This means that alternatives should be urgently debated in local governments, national parliaments and especially in international assemblies. The prohibition of drugs is enshrined in international treaties that limit the space for national drug policies, meaning we will have to forge new international alliances that prioritise health and safety over punitive measures. This will involve a collaborative effort to revisit and potentially revise these treaties, fostering a global environment where innovative, health-centric drug policies can be implemented without legal barriers.

Don't just listen to Shanmugam's cherry-picking in Parliament. Read the whole op-ed here.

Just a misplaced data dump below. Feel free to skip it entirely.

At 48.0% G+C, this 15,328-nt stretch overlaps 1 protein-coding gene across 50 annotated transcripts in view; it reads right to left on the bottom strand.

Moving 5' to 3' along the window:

The Ministry of Home Affairs has extended the deadline for public feedback on the Maintenance of Racial Harmony Act! The REACH page now says that the deadline is 11 June 2024, so everyone has more time to send stuff in. (This includes me; I’ve composed my email but haven’t sent it, in the hopes that I might have more brainwaves and smart things to include. 😅)

Paul Tambyah of the Singapore Democratic Party has spoken out about what he’d like to see in a proposed racial harmony bill. Whether his suggestions are what MHA has in mind, we’ll just have to see (although I’m not holding my breath…) But keep sending in your feedback!


The woman who had lied about KKH mismanagement causing her to miscarry in her communications with Wake Up, Singapore has also been charged with criminal defamation. I’d wondered about this when Ariffin was charged—why charge the platform and not the originator of the false information? Still, criminal defamation is a law recognised by organisations around the world to be a violation of the right to freedom of expression. The World Economic Forum, for instance, has published an article saying: